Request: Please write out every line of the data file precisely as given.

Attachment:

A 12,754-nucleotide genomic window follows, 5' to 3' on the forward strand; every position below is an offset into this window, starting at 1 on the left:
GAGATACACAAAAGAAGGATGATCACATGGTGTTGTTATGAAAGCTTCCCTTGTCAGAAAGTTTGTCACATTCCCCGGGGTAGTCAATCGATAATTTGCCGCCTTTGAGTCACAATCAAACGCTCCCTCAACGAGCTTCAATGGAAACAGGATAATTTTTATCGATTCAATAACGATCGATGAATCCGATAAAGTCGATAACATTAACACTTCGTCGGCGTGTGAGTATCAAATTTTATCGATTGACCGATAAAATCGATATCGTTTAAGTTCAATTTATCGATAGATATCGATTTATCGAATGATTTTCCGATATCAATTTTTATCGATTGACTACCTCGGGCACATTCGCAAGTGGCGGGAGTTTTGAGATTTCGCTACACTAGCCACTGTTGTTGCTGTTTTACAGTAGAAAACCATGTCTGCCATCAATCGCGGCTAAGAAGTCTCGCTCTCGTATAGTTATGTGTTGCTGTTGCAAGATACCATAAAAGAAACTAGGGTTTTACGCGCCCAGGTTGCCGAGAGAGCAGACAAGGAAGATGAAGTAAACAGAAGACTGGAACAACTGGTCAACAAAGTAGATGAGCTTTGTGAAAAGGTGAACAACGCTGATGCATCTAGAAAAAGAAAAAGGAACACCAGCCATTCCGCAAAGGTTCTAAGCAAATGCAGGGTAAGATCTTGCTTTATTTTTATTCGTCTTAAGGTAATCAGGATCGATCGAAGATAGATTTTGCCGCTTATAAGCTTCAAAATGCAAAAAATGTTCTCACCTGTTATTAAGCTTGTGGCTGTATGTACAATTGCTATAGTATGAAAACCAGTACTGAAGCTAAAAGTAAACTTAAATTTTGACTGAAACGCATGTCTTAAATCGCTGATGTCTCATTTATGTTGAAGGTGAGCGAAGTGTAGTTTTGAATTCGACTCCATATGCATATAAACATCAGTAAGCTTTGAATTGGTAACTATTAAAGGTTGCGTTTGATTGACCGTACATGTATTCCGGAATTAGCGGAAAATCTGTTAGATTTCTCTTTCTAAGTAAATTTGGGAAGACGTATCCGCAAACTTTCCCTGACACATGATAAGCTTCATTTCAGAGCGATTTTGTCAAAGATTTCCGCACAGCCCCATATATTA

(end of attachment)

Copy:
A 12,754-nucleotide genomic window follows, 5' to 3' on the forward strand; every position below is an offset into this window, starting at 1 on the left:
GAGATACACAAAAGAAGGATGATCACATGGTGTTGTTATGAAAGCTTCCCTTGTCAGAAAGTTTGTCACATTCCCCGGGGTAGTCAATCGATAATTTGCCGCCTTTGAGTCACAATCAAACGCTCCCTCAACGAGCTTCAATGGAAACAGGATAATTTTTATCGATTCAATAACGATCGATGAATCCGATAAAGTCGATAACATTAACACTTCGTCGGCGTGTGAGTATCAAATTTTATCGATTGACCGATAAAATCGATATCGTTTAAGTTCAATTTATCGATAGATATCGATTTATCGAATGATTTTCCGATATCAATTTTTATCGATTGACTACCTCGGGCACATTCGCAAGTGGCGGGAGTTTTGAGATTTCGCTACACTAGCCACTGTTGTTGCTGTTTTACAGTAGAAAACCATGTCTGCCATCAATCGCGGCTAAGAAGTCTCGCTCTCGTATAGTTATGTGTTGCTGTTGCAAGATACCATAAAAGAAACTAGGGTTTTACGCGCCCAGGTTGCCGAGAGAGCAGACAAGGAAGATGAAGTAAACAGAAGACTGGAACAACTGGTCAACAAAGTAGATGAGCTTTGTGAAAAGGTGAACAACGCTGATGCATCTAGAAAAAGAAAAAGGAACACCAGCCATTCCGCAAAGGTTCTAAGCAAATGCAGGGTAAGATCTTGCTTTATTTTTATTCGTCTTAAGGTAATCAGGATCGATCGAAGATAGATTTTGCCGCTTATAAGCTTCAAAATGCAAAAAATGTTCTCACCTGTTATTAAGCTTGTGGCTGTATGTACAATTGCTATAGTATGAAAACCAGTACTGAAGCTAAAAGTAAACTTAAATTTTGACTGAAACGCATGTCTTAAATCGCTGATGTCTCATTTATGTTGAAGGTGAGCGAAGTGTAGTTTTGAATTCGACTCCATATGCATATAAACATCAGTAAGCTTTGAATTGGTAACTATTAAAGGTTGCGTTTGATTGACCGTACATGTATTCCGGAATTAGCGGAAAATCTGTTAGATTTCTCTTTCTAAGTAAATTTGGGAAGACGTATCCGCAAACTTTCCCTGACACATGATAAGCTTCATTTCAGAGCGATTTTGTCAAAGATTTCCGCACAGCCCCATATATTA